My heart feels wide open and full, because of it.

Some things I want to do more of, to facilitate joyful, heartful experiences like this:

  • Listening to my heart more often than my head
  • Nourishing my heart’s wants, even when I have to choose what my head says
  • Ask myself “so what?” more often

One year ago: The body keeps the score
Two years ago: On duality
Three years ago: I’ve been reading books of old
Five years ago: Emptying my cup

A home in the clouds

I had a dream a few days ago.

Soft, cotton candy clouds, holding me up.
Like a nest, homey and gentle.
Warm, blood-filled, veins criss-crossing,
a bed of pulpy membranes.

Inviting. Full of life
coursing through them.
Raw, like inside a skinned slice of orange.

Circular, round. Humming.
Unending, life-giving. Enduring.
Of give and take, of ends and beginnings.
From birth seamlessly to death and back.

An eternal nest of life.
Soft to touch. Vulnerable, fragile, delicate.
Strong to hold.
So I lean in, lean back.
I stay, and I look up into the vast blue above.

Crows circling gently, rhythmically.
Ancestors, looking over, protectively.
I am held. I am born.

One year ago: On blooming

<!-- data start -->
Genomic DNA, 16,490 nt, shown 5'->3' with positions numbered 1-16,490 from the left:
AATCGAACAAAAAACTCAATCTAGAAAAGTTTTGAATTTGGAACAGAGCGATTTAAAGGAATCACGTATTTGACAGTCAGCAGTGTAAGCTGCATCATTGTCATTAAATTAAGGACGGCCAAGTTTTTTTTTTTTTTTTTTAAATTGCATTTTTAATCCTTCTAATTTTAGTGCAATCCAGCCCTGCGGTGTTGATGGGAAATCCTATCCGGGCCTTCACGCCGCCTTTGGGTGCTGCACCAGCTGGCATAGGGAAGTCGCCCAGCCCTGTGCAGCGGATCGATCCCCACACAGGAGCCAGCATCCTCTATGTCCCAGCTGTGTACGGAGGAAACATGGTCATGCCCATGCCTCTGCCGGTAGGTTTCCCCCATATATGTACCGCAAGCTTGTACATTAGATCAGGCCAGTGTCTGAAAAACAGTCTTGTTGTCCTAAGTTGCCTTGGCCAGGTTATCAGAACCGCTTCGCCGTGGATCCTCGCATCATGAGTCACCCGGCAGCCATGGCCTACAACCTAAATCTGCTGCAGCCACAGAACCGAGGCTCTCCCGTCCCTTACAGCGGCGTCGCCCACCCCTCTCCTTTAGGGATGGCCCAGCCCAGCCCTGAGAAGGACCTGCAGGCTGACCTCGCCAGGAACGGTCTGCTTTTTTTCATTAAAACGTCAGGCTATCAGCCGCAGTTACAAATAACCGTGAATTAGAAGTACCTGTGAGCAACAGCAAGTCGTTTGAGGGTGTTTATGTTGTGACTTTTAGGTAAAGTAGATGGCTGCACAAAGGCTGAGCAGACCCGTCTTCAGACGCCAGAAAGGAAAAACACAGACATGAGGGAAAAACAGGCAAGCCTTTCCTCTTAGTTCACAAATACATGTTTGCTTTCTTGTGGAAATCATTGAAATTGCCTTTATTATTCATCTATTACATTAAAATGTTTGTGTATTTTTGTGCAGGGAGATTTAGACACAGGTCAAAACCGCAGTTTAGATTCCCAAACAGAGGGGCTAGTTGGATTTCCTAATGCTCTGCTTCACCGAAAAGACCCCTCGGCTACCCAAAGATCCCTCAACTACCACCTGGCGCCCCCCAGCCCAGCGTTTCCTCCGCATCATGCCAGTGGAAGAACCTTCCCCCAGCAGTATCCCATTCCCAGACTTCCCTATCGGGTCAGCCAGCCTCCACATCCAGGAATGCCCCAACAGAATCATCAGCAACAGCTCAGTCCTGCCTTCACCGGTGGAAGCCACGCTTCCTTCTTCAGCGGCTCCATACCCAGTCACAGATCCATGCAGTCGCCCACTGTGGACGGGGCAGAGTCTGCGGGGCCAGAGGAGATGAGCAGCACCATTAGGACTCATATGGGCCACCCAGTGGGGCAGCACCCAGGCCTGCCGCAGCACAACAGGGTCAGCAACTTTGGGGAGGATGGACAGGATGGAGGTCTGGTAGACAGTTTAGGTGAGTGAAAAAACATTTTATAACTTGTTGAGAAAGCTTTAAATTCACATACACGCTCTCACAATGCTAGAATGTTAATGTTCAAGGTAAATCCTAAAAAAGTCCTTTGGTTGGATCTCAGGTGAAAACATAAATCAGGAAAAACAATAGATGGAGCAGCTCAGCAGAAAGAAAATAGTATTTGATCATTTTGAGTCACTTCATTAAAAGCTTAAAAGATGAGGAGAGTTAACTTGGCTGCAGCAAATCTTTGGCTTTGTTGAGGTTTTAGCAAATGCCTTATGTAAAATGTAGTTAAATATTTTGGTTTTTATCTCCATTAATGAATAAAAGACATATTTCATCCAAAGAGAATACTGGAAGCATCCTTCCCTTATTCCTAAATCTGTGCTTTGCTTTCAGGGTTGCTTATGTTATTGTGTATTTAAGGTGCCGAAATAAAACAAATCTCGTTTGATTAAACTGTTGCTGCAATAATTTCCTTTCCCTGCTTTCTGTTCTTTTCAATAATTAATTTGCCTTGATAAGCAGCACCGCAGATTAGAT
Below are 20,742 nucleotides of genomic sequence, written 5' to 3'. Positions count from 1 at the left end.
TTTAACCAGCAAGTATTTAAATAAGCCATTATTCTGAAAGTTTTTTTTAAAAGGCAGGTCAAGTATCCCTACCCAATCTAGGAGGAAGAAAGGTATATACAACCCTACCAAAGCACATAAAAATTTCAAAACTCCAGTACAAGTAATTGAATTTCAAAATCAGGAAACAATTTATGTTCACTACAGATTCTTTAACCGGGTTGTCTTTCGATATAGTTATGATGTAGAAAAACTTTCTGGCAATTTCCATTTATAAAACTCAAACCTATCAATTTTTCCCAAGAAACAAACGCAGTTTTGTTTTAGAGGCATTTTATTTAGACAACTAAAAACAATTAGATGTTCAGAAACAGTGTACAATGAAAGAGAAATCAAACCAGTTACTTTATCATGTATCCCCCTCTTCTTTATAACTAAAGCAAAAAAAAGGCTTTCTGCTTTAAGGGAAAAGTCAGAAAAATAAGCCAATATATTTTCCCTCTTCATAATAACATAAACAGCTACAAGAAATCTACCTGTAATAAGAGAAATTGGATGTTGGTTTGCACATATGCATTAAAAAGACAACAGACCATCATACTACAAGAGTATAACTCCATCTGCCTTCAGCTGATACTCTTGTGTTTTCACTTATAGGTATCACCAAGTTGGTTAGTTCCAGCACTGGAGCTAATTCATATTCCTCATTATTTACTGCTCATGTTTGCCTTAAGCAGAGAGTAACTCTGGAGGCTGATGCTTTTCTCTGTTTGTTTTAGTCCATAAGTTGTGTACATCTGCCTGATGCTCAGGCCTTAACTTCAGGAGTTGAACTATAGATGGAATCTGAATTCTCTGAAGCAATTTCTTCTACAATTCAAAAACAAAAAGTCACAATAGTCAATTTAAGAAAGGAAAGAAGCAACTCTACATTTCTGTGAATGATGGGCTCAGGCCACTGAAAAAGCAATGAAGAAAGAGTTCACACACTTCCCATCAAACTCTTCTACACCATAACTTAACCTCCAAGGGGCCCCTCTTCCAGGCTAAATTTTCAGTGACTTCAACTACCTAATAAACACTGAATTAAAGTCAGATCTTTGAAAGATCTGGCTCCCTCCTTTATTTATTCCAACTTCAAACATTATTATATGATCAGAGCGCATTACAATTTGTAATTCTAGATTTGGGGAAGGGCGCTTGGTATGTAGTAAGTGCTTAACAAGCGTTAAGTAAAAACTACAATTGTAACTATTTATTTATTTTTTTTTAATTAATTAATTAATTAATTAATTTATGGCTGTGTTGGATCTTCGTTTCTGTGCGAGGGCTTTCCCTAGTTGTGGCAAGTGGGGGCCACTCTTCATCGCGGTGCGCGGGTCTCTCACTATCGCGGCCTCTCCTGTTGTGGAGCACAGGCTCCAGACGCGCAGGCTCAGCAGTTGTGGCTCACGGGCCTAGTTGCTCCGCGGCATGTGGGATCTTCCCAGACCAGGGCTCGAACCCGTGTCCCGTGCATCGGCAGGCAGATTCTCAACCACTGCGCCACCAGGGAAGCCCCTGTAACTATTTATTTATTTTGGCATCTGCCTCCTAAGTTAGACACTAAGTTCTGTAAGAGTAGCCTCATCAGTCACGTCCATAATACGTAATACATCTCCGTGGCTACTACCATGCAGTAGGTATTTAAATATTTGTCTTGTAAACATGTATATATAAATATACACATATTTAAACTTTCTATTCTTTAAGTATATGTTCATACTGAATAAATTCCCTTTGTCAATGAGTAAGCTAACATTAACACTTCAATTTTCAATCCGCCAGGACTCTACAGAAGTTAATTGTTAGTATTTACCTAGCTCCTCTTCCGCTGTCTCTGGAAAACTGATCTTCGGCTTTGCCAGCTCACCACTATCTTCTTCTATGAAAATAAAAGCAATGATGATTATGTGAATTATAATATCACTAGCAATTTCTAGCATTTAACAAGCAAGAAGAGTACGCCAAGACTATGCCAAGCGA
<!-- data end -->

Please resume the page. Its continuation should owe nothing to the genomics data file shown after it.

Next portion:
Two years ago: Sparks of joy
Five years ago: So, is this a blogathon?

Light and dark

Bangalore is doing a full on delayed, extra dry, extra-nippy-mornings winter. Our home is super well ventilated and gets plenty of light through the day, but not directly flooding through the windows. It’s well positioned, so well lit, but not bright. In winter, the cross breeze is insane, it actually howls while passing through the apartment is all balcony doors or all strategic windows are open. So of course, since we;re back form 36 degree humid weather, we’ve been cooped up at home with everything shut. Which also means less light, and somehow that does make it nippier still.

But, Bangalore also puts on a great winter sunlight. I mean, top-notch. Glowy, iridescent, warm sunlight that sits just alongside the winter air that is so crunchy it might crack if I could snap it in two. Biteable.

So, this morning, after a good two hours of chores, a workout and a super hot shower, I went up to the terrace to lie in the sun. I don’t know why I’ve never done this at home before. I lay there for a full hour, listening to a podcast. And I might have drifted off to sleep.